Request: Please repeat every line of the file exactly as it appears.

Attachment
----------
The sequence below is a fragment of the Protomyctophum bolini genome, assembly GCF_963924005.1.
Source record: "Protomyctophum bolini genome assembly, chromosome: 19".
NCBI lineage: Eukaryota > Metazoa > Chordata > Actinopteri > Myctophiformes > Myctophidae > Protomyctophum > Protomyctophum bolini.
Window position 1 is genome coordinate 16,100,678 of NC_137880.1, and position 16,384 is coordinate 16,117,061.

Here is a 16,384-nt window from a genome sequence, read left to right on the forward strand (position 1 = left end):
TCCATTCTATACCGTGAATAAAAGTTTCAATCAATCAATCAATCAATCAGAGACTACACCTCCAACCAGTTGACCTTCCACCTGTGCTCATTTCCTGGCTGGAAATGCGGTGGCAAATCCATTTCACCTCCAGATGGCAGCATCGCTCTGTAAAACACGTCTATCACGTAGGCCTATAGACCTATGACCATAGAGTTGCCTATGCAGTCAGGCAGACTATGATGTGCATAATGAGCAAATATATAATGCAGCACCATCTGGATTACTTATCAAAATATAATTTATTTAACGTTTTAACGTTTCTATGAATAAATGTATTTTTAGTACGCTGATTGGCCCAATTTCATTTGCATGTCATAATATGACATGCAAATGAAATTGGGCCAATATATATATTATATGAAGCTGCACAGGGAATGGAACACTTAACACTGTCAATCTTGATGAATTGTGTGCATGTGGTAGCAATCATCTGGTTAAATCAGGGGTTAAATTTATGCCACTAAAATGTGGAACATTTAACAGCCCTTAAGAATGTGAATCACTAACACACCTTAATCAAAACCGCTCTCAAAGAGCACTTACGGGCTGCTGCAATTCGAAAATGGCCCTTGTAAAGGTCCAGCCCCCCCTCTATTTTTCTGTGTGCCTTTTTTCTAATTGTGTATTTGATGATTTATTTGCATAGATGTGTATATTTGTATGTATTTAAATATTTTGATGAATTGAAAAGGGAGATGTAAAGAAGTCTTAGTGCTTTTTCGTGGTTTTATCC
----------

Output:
The sequence below is a fragment of the Protomyctophum bolini genome, assembly GCF_963924005.1.
Source record: "Protomyctophum bolini genome assembly, chromosome: 19".
NCBI lineage: Eukaryota > Metazoa > Chordata > Actinopteri > Myctophiformes > Myctophidae > Protomyctophum > Protomyctophum bolini.
Window position 1 is genome coordinate 16,100,678 of NC_137880.1, and position 16,384 is coordinate 16,117,061.

Here is a 16,384-nt window from a genome sequence, read left to right on the forward strand (position 1 = left end):
TCCATTCTATACCGTGAATAAAAGTTTCAATCAATCAATCAATCAATCAGAGACTACACCTCCAACCAGTTGACCTTCCACCTGTGCTCATTTCCTGGCTGGAAATGCGGTGGCAAATCCATTTCACCTCCAGATGGCAGCATCGCTCTGTAAAACACGTCTATCACGTAGGCCTATAGACCTATGACCATAGAGTTGCCTATGCAGTCAGGCAGACTATGATGTGCATAATGAGCAAATATATAATGCAGCACCATCTGGATTACTTATCAAAATATAATTTATTTAACGTTTTAACGTTTCTATGAATAAATGTATTTTTAGTACGCTGATTGGCCCAATTTCATTTGCATGTCATAATATGACATGCAAATGAAATTGGGCCAATATATATATTATATGAAGCTGCACAGGGAATGGAACACTTAACACTGTCAATCTTGATGAATTGTGTGCATGTGGTAGCAATCATCTGGTTAAATCAGGGGTTAAATTTATGCCACTAAAATGTGGAACATTTAACAGCCCTTAAGAATGTGAATCACTAACACACCTTAATCAAAACCGCTCTCAAAGAGCACTTACGGGCTGCTGCAATTCGAAAATGGCCCTTGTAAAGGTCCAGCCCCCCCTCTATTTTTCTGTGTGCCTTTTTTCTAATTGTGTATTTGATGATTTATTTGCATAGATGTGTATATTTGTATGTATTTAAATATTTTGATGAATTGAAAAGGGAGATGTAAAGAAGTCTTAGTGCTTTTTCGTGGTTTTATCC